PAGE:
Burning overnight in wood and multi fuel stoves

Burning Overnight

Burning overnight, what you need to know

Burning overnight, what you need to know

Are you looking for the secrets to burning overnight in a wood burning or a multi fuel stove? Do you spend all day nurturing and crafting the perfect fire inside your wood or multi fuel stove, timing the refuel periods just right to maintain a good flame and heat output throughout the day only to go to bed and wake up the next morning having to do it all over again. Sound familiar? The good news is that it is possible to successfully keep a fire burning overnight so your home is warm when you wake up. We will share with you the secrets to achieving this in regular stoves, look at stoves that are designed to keep the heat in for longer and answer the question:

What are the dangers in burning overnight on my stove?

Okay, so lets start at the beginning, assuming that you are looking to burn for around 7hours overnight (say 11pm – 6am), while it is possible to achieve this remember the longer you leave the fire, the more likely it is to go out. Fuel and air are the two big factors that you need to get right in order to succeed, but other external factors such as high winds and cold outdoor temperatures will also factor in and can in some cases make it next to impossible to achieve. As with anything practise makes perfect when it comes to burning overnight, and it will often take several attempts to get it right, but that first feeling of success when you come down to a warm stove will outweigh the failures of the previous attempts.

Safety – Before we start we feel that it is important to say that while doing this is possible, leaving a fire untended for any pro-longed period of time is not recommended by us or any stove manufacture. So if you are looking to do this please proceed with caution. We have a checklist of safety tips further down the post which we would suggest you read before attempting.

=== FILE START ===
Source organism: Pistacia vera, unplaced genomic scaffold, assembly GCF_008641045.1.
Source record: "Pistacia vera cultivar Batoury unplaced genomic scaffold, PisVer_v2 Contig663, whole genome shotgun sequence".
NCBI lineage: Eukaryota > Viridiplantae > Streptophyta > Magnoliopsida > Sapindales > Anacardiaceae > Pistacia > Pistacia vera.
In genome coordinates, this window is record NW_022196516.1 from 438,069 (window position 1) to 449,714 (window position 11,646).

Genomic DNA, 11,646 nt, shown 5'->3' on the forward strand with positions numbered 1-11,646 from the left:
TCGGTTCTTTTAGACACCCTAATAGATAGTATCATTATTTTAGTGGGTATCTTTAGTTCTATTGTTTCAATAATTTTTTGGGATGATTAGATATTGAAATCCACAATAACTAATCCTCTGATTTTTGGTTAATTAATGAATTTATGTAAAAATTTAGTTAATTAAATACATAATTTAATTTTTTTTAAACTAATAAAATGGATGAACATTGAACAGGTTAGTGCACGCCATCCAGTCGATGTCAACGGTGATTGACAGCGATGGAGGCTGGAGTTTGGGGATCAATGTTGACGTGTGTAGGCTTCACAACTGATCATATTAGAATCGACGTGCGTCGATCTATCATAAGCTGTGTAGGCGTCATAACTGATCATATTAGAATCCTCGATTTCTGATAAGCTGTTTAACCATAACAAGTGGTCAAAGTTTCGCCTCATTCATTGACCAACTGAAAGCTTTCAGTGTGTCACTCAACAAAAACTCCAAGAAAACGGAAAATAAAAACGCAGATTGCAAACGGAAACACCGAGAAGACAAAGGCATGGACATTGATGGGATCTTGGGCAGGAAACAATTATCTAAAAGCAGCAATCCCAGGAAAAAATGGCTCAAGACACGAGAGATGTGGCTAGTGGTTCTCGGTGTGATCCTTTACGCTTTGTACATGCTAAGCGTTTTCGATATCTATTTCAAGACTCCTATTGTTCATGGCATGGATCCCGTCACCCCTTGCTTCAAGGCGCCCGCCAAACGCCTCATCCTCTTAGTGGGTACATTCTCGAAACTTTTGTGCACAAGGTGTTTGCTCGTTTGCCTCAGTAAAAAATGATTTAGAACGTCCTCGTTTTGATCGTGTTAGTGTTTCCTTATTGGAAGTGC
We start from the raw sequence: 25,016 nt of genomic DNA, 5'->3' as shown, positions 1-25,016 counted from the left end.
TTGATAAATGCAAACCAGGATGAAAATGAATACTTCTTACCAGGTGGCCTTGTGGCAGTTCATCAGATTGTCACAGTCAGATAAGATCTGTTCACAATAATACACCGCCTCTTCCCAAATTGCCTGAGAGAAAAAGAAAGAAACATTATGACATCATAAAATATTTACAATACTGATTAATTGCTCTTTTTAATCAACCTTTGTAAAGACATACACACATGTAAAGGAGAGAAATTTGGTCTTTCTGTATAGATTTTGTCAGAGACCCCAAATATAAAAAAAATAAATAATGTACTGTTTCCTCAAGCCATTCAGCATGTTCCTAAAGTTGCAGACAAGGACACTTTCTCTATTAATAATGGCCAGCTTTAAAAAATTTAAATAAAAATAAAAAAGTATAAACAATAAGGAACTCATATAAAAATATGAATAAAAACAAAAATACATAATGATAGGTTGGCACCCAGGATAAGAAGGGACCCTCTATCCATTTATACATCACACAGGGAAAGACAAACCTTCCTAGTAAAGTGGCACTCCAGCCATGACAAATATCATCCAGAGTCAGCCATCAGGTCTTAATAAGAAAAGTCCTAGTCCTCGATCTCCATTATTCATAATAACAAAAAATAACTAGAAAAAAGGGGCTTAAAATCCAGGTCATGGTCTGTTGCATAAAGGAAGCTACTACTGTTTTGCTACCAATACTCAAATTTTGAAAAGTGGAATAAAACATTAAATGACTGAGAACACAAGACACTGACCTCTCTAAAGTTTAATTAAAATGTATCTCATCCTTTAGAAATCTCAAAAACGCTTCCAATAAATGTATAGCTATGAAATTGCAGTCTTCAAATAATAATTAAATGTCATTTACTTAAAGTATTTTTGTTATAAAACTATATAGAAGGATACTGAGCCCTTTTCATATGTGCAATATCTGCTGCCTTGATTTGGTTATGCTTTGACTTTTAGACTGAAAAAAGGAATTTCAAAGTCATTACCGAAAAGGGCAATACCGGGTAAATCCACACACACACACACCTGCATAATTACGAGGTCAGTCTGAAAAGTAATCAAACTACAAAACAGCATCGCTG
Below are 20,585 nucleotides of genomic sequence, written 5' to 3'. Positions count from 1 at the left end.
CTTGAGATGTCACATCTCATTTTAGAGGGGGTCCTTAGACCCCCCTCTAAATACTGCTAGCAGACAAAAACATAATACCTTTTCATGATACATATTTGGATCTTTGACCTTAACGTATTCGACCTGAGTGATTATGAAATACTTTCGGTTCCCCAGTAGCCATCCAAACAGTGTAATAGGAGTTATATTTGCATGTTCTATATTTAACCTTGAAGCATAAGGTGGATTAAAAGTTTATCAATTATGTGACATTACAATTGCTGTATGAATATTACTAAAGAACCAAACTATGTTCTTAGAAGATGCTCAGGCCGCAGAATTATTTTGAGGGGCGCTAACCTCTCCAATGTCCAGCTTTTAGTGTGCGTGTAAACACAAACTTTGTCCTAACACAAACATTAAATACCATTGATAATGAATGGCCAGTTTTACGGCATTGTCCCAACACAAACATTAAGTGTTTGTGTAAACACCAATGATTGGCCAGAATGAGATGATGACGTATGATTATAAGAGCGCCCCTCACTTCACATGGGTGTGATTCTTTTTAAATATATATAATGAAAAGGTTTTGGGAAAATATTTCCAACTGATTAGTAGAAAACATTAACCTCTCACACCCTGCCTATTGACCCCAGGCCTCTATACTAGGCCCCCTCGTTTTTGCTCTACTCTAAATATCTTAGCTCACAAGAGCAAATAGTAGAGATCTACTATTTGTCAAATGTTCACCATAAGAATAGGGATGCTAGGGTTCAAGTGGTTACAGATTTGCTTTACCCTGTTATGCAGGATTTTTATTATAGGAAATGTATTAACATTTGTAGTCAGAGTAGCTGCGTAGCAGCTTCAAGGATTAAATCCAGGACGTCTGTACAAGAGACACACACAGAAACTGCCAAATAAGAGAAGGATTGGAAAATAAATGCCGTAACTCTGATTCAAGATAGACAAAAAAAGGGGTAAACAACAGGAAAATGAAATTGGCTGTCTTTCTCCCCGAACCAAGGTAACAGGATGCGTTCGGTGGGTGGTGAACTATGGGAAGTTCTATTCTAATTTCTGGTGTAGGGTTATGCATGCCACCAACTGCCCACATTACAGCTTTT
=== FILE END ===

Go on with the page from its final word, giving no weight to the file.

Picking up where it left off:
Multi-fuel Stoves Smokeless coal has a refuel period of approx 4 hours, under normal conditions, so by removing the air supply and replacing it with just a trickle of air you will be able to prolong this longer. Banking your stove up with as much smokeless coal as is safe to do so is vital to success here, as is ensuring that the vents on your grate beneath the fuel bed are open allowing air to seep up into the fuel bed. You should not go above the log retaining bar, and should not cover any air holes in the rear of the stove. There should also be space between the top of the fuel bed and the baffle plate. Ash is also a good insulator and tests have shown that placing a small amount of ash from the ash pan back on top of the coals prior to closing the stove down and going to bed can help to sustain the fire for longer.